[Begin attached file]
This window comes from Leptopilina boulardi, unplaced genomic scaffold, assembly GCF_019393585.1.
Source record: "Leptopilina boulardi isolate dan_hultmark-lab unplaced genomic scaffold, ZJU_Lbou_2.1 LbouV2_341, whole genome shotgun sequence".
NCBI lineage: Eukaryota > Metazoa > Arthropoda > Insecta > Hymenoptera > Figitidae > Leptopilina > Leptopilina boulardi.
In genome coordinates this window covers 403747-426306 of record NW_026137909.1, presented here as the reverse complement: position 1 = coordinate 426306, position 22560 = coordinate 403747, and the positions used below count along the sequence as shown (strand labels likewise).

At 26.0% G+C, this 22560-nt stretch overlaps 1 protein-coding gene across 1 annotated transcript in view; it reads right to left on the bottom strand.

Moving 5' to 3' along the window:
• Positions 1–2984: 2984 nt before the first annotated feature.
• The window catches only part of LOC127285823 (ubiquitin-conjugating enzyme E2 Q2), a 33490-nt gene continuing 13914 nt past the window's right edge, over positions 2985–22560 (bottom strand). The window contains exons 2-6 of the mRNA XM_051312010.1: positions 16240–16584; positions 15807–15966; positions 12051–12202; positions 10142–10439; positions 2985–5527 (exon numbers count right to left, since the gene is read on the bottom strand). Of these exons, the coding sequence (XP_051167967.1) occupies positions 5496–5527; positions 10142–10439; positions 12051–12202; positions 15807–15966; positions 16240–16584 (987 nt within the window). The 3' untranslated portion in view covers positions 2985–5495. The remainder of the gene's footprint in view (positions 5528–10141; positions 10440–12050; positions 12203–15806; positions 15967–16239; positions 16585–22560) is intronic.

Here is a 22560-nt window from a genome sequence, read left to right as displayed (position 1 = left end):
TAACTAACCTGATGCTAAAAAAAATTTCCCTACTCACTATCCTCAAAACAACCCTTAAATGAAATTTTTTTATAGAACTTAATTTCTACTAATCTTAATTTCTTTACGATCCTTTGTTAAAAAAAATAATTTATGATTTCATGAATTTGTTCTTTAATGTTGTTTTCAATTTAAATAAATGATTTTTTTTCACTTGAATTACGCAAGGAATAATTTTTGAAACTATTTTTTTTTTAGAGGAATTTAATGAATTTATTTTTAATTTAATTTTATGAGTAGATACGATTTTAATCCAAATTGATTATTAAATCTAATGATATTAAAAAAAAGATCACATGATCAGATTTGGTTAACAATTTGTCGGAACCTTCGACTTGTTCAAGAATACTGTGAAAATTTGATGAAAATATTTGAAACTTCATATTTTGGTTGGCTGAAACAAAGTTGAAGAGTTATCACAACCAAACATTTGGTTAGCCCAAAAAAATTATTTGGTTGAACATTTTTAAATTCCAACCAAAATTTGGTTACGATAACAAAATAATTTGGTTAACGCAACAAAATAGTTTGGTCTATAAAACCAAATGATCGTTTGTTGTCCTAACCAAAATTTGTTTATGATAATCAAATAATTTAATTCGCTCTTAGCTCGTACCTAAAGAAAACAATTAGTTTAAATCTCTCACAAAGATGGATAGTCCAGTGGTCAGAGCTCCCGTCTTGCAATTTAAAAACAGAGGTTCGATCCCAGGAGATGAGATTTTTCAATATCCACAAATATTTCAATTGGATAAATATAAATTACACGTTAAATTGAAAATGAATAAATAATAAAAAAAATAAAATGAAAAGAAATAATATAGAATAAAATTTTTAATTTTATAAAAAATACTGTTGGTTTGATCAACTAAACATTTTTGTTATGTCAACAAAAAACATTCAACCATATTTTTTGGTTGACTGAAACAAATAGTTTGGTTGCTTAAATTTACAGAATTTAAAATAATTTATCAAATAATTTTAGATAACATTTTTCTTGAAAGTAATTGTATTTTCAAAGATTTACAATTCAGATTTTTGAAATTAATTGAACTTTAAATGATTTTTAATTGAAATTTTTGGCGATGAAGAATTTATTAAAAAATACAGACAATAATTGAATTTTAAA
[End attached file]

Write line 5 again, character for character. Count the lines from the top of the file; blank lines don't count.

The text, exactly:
At 26.0% G+C, this 22560-nt stretch overlaps 1 protein-coding gene across 1 annotated transcript in view; it reads right to left on the bottom strand.